Again, this feels like it should be a no-brainer, but a poor tent brand may not include all parts and accessories in the package, whereas the more reputable brands will. You might not get a mallet and extra pegs. You might not even have wind support lines. Check the inclusions before you buy and price up how much these extras will cost you in the long run. That cheap tent deal might not be quite so good once you do!
4 Tent brands to avoid
Okay, we’ve scoured the forums, checked the reviews and done the hard work. Here are some of the top tent brands to avoid according to real-world users and outdoor adventurers. Let’s find out who we should be steering clear of in the future!
The CCTRO tents are an Amazon staple. It’s also a classic example of the price point being super attractive, but the craftsmanship has definitely suffered. Some user reviews report that the stitching is pretty shoddy, the zippers and fastenings break after a couple of uses, and there are even some examples where the tents have started leaking in low-level conditions. It may be cheap and it might be okay for fair-weather one-off conditions, or for a festival, it’s not worth investing in for long-lasting adventuring.
On the surface of things, pop-up tents seem like a great solution for those adventures where you don’t want to spend ages setting up your camp. Unfortunately, the problem with these kinds of tents, and the Techcell brand, in particular, is that they’re really difficult to put away. The reviews have also said that the poles snap and break really easily, which obviously isn’t ideal.
So, Slumberjack is actually a pretty well-known outdoor brand, with tents, sleeping bags, and more. The thing is, their tents are pretty snug. If you’re tall or have broad shoulders, Slumberjack tents can feel claustrophobic. Combine this with poor ventilation and tons of condensation, and you can easily wake up with damp and cold gear. All in all, it’s not ideal.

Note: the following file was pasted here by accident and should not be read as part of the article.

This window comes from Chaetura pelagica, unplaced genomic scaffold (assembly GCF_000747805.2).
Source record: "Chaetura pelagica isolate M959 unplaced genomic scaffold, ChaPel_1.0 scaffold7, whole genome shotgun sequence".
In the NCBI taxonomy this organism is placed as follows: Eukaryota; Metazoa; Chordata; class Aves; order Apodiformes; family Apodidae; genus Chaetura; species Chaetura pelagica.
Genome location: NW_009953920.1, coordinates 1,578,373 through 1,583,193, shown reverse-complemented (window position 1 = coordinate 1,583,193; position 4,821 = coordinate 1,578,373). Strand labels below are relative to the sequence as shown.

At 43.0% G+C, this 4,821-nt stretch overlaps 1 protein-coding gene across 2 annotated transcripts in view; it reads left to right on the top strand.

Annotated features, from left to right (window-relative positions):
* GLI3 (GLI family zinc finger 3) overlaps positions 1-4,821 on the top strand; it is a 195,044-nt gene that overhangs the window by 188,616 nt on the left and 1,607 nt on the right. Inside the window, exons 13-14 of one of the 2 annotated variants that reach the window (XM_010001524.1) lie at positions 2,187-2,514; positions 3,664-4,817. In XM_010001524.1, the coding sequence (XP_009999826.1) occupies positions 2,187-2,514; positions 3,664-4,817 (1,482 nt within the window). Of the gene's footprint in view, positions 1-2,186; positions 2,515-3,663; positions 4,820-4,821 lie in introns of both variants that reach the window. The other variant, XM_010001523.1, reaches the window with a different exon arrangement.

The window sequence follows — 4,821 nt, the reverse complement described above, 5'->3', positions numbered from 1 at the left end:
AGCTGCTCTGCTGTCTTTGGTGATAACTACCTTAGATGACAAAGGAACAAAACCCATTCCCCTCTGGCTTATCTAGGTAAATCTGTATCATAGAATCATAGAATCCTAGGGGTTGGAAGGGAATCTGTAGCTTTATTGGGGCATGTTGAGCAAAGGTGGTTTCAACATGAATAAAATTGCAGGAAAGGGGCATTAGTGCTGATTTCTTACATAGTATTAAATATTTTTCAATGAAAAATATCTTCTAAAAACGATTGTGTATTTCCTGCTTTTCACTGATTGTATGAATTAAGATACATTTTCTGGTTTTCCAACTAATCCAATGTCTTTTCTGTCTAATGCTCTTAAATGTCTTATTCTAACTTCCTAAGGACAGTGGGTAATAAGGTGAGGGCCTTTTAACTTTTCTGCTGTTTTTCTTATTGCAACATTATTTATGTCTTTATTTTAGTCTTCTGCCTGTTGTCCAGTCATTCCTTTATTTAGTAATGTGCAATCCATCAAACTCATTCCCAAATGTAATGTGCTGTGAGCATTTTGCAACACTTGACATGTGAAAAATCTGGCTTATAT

On the surface, Geertop tents look great, however, it’s been mentioned in several reviews that they tend to be missing pieces when the tent arrives. That’s already not off to a great start. If you manage to get a tent with all its pieces and have a wonderful time, you’ll then have to deal with the pain of having to pack it all away again. It’s been commented on a lot that the packing bag is way too small for the contents, and you’re likely to get super frustrated, trying to get it all to fit away again.
The best tent brands
Okay, we’ve gone through some tent brands to avoid, so who should you go with instead? Let’s uncover some of the best tent brands.
Everyone’s favourite American outdoor recreation store has a ton of great tents that you can check out either in-store or online, with expert insights. Their tents tend to be roomy and lightweight and have ranges that go from beginner all the way up to intrepid explorers. You can also take advantage of their membership schemes and used gear selection to help regenerate old tents and make them useful again!
If you’re UK-based then you’ll have definitely heard of Vango. The Glasgow-based company is now the biggest tent brand in the UK and that’s for good reason. They’re roomy, utilise high-quality stitching and fastenings, and are normally at a reasonable price point. Vango are especially good for innovative family tents,
Finally, if you’re looking for a tent that can withstand the mountain trails, opt for a Big Agnes tent. As they’re based in the mountains, all of their tents are thoroughly tested on the trails to ensure they’re up to standard. Big Agnes tents have high-quality zippers and fabrics, excellent customer service, and warranty systems, which should give any owner peace of mind when you’re next out on the trails.
So, all in all, there are a few ways to spot a bad tent brand: quality, price, reviews, and accessories being some of the key things to look out for. If in doubt, go into your local outdoors shop and check out the tents on display to see the size and quality, or ask an outdoorsy friend for their advice. Reviews are always your friend here, so make sure you read before you buy!